VMWare: Virtual machine with Linux

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This guide is originally written for TDM 2.07.

Intro

It is very convenient for a Windows-centric developer to have a Linux virtual machine in his arcenal.

You can read how to set up VirtualBox VM in the article VirtualBox: Virtual machine with Linux for TDM. This article is about setting up a VMware VM, which has some benefits over VirtualBox: better performance and OpenGL support.

Install VMware

While Oracle's VirtualBox is open-source, the VMware product is proprietary in its full sense. As of year 2019, there is VMware Workstation Player, which is free for non-commercial use. You can download it on this page (choose Windows version).

Installation is trivial. Most likely, you do not need the "Enhanced Keyboard Driver".

Create VM

Start VMware Workstation, click on "Create a New Virtual Machine".

Point "Installer disc image file" to the ISO image of the Linux distro which you want to install (by default it would be Ubuntu LTS). Click Next.

Choose a name like "Ubuntu XX.YY x64", set user and password, click Next. Don't forget to set Location: a typical VM takes 5-10 GB. Leave Disk Capacity settings in defaults: do not use monolithic disk, because it would make some configuring much harder!

As long as you choose reasonable settings and ISO, you should be eligible for "Easy Install", which means that you'll get Ubuntu installed for you automatically, along with open-vm-tools. Make sure you have internet access through the whole process, otherwise your installation will be incomplete.

Client Tools

In order to use shared directories and shared clipboard, you need to install some sort of client tools. Unfortunately, this topic is quite messy in VMware world. First of all, there are two such tools available: VMware Tools is distributed with VMware Player, and open-vm-tools is intended to be distributed by Linux package manager. Second, default installations of the tools are often buggy and don't work.

In my case, open-vm-tools 2:10.2.0-3~ubuntu0.16.04.1 was installed automatically by VMware Player 15.0.2 during Easy Install procedure and it did not work well. It mounted the shared folder properly when I added it, but after a full reboot the shared folder was absent. Installing the patches from this answer helped. Of course, you need to do "sudo apt-get install git" first.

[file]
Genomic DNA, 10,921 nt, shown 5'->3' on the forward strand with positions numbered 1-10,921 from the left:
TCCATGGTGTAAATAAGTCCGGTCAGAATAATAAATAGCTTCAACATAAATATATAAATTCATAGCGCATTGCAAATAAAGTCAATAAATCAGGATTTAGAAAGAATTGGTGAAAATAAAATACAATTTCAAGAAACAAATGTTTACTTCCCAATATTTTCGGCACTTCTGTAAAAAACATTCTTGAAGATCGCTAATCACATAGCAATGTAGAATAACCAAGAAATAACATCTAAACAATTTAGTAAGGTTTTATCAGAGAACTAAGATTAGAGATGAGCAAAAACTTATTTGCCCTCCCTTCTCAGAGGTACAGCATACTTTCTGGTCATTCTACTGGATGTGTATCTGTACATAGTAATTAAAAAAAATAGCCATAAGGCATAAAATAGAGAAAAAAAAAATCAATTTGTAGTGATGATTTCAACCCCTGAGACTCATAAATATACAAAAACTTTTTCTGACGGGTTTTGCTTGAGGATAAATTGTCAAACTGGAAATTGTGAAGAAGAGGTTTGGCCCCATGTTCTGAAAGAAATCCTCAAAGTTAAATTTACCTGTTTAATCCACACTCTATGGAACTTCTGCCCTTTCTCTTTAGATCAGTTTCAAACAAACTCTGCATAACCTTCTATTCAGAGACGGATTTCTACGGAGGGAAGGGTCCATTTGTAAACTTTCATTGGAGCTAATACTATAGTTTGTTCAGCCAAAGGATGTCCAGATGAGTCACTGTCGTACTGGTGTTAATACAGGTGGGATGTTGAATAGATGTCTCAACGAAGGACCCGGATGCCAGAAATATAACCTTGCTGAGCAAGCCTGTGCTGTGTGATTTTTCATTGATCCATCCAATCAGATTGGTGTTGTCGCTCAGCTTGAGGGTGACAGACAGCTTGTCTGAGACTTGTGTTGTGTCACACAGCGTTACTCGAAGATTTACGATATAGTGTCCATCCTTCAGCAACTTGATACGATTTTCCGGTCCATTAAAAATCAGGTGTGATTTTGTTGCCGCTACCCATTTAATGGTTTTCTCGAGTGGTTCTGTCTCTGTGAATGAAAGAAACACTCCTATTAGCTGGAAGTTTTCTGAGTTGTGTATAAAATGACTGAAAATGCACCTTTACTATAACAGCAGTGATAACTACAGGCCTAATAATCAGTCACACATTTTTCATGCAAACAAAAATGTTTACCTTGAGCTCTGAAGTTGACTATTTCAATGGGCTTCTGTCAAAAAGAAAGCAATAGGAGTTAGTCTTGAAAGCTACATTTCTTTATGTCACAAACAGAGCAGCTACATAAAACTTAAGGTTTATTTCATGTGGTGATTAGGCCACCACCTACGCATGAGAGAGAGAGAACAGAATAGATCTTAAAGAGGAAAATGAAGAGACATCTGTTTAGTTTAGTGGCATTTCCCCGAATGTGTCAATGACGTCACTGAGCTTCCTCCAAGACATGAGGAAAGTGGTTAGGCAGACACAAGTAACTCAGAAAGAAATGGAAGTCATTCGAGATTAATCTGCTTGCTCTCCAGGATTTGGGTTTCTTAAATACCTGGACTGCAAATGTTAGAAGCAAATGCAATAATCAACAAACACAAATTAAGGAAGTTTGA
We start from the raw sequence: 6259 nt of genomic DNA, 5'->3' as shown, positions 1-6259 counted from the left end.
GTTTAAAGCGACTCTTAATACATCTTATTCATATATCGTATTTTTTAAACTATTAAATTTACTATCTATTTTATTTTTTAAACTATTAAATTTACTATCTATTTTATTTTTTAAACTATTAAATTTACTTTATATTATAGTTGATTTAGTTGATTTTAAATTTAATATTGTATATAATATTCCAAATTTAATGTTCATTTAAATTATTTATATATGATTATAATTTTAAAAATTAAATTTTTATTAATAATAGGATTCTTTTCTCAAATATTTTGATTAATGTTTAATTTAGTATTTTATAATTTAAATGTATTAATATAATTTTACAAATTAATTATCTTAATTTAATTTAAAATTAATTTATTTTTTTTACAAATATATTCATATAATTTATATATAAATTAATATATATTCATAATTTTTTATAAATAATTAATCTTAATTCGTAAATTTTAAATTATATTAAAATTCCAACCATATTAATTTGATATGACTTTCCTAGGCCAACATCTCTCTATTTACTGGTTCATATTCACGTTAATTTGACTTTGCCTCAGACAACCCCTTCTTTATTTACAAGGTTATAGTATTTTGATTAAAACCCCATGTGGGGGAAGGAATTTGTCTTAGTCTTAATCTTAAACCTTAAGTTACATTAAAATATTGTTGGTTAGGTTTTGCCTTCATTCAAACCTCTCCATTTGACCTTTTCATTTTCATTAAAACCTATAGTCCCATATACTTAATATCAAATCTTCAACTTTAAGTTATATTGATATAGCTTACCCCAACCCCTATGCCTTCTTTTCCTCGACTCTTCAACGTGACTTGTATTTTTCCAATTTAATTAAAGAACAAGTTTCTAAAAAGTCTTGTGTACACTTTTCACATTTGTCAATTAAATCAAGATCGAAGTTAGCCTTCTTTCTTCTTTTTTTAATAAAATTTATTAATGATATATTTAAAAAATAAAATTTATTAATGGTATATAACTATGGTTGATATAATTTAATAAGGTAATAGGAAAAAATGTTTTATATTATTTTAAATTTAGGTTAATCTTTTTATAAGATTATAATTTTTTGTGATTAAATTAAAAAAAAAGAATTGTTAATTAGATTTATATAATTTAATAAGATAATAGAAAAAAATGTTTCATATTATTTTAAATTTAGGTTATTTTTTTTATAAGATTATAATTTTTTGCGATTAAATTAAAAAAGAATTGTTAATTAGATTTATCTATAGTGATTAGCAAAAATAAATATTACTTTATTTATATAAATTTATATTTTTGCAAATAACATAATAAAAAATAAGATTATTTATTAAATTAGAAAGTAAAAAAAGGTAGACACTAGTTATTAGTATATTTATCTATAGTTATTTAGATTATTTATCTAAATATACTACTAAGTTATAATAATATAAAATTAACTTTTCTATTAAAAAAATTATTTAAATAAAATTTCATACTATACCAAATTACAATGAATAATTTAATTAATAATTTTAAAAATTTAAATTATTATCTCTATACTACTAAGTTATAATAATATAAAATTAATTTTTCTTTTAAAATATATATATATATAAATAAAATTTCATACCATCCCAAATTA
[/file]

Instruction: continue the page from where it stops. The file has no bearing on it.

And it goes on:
In order to create shared folder, open "Virtual Machine Settings" (in "Player" -> "Manage"). Go to "Options" -> "Shared Folders", and set it to "Always enabled". Now "Add" your TDM root directory to make it accessible from within VM. Check that it is available at /mnt/hgfs/[name_of_share]. If it is not there, then I wish you good luck!

Configure VM

When your VM is not running, right-click on VM and go to "Settings".

Choose "Memory", and increase the amount of Memory available to 4096 MB.

Choose "Processors", and increase "Number of processor cores" to make TDM build faster. I advise setting it to the number of physical cores you have (6 for me).

Choose "Display", increase "Graphics memory" to 2 GB.

Click OK to apply changes.

Clean backup

I prefer having the clean VM backed up so that I could restart with a fresh and configured VM at any moment. VMware Player does not support cloning and snapshots, but you can find the directory with your VM data and simply copy the whole directory.

Build and run TDM

Open terminal, change dir to the root source code directory in the shared folder, e.g.:

cd /mnt/hgfs/thedarkmod/darkmod_src

From here you can build TDM in the usual way, as described in the The Dark Mod - Compilation Guide#Linux. Of course, you have to install some packages before first build.

In order to run TDM, go to assets root directory, e.g.:

cd /mnt/hgfs/thedarkmod/darkmod

Run TDM from there:

./thedarkmod.x64

For TDM 2.07, you also have to do "sudo apt-get install libopenal1" beforehand.

Currently VMware seems to support OpenGL 3.0 in general and OpenGL 3.3 Core profile only.

Mouse look

VMware breaks mouse cursor warping in the same way as VirtualBox does. Warping is critical for mouse-look in FPS games, including TDM. Without it, you won't be able even to navigate through menus.

There are two ways to fix it in case of VMware Player:

VMware-side solution. Make sure the VM is shutdown, open the .vmx-file of your VM and add the following magic lines to it:

usb.generic.allowHID = "TRUE"
mouse.vusb.useBasicMouse = "FALSE"
mouse.vusb.enable = "TRUE"

Strangely, this is already enough to fix the problem. If your mouse is crazy in TDM, press Ctrl+Alt and click back to VM, and mouse look should return to normal.

Also with these lines, you can passthrough your mouse and keyboard exclusively to VM. In order to do that, click "Player" -> "Removable Devices", find your mouse/keyboard there and click "Connect". Make sure that you have spare USB mouse or keyboard connected to computer so that at least some control is left on the host side.

TDM-side hack. Open game console and set "in_nowarp 1" there. After that you have a limited mouse-look. You cannot really play with it, but it is enough for clicking through menu and a bit of in-game testing. Use "turn left/right" keys as additional workaround.